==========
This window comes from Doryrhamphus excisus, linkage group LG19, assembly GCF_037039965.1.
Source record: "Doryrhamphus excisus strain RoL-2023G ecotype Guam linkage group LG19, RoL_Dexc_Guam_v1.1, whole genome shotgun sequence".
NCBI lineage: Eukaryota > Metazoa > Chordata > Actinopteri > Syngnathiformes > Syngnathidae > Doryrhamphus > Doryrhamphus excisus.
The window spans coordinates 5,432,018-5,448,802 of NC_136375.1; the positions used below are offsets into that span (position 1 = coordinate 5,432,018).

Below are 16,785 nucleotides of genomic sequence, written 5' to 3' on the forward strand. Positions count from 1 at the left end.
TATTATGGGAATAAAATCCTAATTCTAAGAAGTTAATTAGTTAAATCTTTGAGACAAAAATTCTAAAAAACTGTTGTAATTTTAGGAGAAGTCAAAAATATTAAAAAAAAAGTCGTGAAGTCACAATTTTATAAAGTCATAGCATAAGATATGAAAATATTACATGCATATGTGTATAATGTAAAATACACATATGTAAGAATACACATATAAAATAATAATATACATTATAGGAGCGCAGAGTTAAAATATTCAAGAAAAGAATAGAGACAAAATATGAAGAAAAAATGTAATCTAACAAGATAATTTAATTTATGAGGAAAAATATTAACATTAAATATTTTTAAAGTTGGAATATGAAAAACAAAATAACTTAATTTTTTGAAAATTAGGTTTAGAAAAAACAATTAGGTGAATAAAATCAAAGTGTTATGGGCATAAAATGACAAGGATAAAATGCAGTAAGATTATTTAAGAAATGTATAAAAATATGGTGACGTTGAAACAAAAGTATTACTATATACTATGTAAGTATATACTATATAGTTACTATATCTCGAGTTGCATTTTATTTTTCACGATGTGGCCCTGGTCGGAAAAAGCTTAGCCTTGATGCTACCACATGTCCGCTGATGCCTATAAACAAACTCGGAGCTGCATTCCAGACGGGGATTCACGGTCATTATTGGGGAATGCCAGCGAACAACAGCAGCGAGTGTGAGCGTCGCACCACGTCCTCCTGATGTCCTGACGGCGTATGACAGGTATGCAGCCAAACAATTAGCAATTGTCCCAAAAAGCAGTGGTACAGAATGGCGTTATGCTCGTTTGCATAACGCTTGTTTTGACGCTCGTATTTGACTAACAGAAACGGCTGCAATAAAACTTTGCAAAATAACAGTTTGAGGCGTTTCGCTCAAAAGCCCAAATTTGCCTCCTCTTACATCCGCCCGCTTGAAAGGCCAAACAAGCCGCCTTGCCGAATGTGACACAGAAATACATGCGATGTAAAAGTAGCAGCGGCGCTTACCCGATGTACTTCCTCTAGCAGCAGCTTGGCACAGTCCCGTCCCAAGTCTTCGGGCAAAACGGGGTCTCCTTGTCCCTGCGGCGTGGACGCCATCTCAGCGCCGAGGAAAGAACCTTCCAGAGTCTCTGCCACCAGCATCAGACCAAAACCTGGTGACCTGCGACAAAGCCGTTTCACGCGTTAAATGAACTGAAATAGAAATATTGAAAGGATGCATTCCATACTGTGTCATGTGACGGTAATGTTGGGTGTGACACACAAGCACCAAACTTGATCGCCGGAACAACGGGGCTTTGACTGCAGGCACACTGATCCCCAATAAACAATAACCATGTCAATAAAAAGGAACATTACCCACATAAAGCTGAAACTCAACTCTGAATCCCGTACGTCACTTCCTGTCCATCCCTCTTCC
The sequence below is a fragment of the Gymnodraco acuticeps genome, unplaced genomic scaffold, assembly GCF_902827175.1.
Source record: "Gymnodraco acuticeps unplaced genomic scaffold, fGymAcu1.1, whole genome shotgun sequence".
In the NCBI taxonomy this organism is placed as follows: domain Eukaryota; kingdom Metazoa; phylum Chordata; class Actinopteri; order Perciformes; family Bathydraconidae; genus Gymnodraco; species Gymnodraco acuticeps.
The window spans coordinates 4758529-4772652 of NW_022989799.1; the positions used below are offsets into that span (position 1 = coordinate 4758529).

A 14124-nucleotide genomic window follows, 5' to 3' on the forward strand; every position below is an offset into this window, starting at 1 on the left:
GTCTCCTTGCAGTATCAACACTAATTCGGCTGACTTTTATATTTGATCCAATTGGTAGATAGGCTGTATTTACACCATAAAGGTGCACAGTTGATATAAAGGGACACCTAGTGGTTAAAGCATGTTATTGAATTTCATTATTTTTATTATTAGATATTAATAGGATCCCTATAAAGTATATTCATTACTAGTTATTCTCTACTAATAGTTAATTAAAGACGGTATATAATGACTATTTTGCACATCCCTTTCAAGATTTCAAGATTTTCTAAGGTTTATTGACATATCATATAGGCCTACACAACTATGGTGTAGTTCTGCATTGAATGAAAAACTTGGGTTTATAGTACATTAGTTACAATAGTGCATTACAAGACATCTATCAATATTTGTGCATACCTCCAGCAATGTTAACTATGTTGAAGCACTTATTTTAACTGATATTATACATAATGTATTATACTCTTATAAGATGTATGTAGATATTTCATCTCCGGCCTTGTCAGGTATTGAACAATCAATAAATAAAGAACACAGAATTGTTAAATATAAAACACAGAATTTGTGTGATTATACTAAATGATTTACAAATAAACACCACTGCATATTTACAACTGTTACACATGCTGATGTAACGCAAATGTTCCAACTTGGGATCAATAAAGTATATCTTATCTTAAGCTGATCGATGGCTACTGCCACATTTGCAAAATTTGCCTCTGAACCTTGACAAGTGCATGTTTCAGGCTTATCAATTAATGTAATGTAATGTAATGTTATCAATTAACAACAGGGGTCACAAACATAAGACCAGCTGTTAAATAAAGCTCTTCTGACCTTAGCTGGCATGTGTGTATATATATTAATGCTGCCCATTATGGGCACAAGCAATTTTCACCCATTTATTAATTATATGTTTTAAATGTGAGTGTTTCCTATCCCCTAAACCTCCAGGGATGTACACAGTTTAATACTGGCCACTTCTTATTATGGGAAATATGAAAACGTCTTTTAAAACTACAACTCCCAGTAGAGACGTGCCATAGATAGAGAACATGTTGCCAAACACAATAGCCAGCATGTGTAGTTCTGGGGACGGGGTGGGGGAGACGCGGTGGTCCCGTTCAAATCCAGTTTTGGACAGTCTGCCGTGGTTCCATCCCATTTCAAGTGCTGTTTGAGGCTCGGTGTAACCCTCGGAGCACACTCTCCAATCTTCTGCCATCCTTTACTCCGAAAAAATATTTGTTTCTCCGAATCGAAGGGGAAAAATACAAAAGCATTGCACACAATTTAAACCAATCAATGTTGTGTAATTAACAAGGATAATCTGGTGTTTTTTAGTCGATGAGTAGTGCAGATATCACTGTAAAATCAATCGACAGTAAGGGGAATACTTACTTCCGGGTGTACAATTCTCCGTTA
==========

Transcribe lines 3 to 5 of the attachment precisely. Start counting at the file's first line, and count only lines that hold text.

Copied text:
NCBI lineage: Eukaryota > Metazoa > Chordata > Actinopteri > Syngnathiformes > Syngnathidae > Doryrhamphus > Doryrhamphus excisus.
The window spans coordinates 5,432,018-5,448,802 of NC_136375.1; the positions used below are offsets into that span (position 1 = coordinate 5,432,018).

Below are 16,785 nucleotides of genomic sequence, written 5' to 3' on the forward strand. Positions count from 1 at the left end.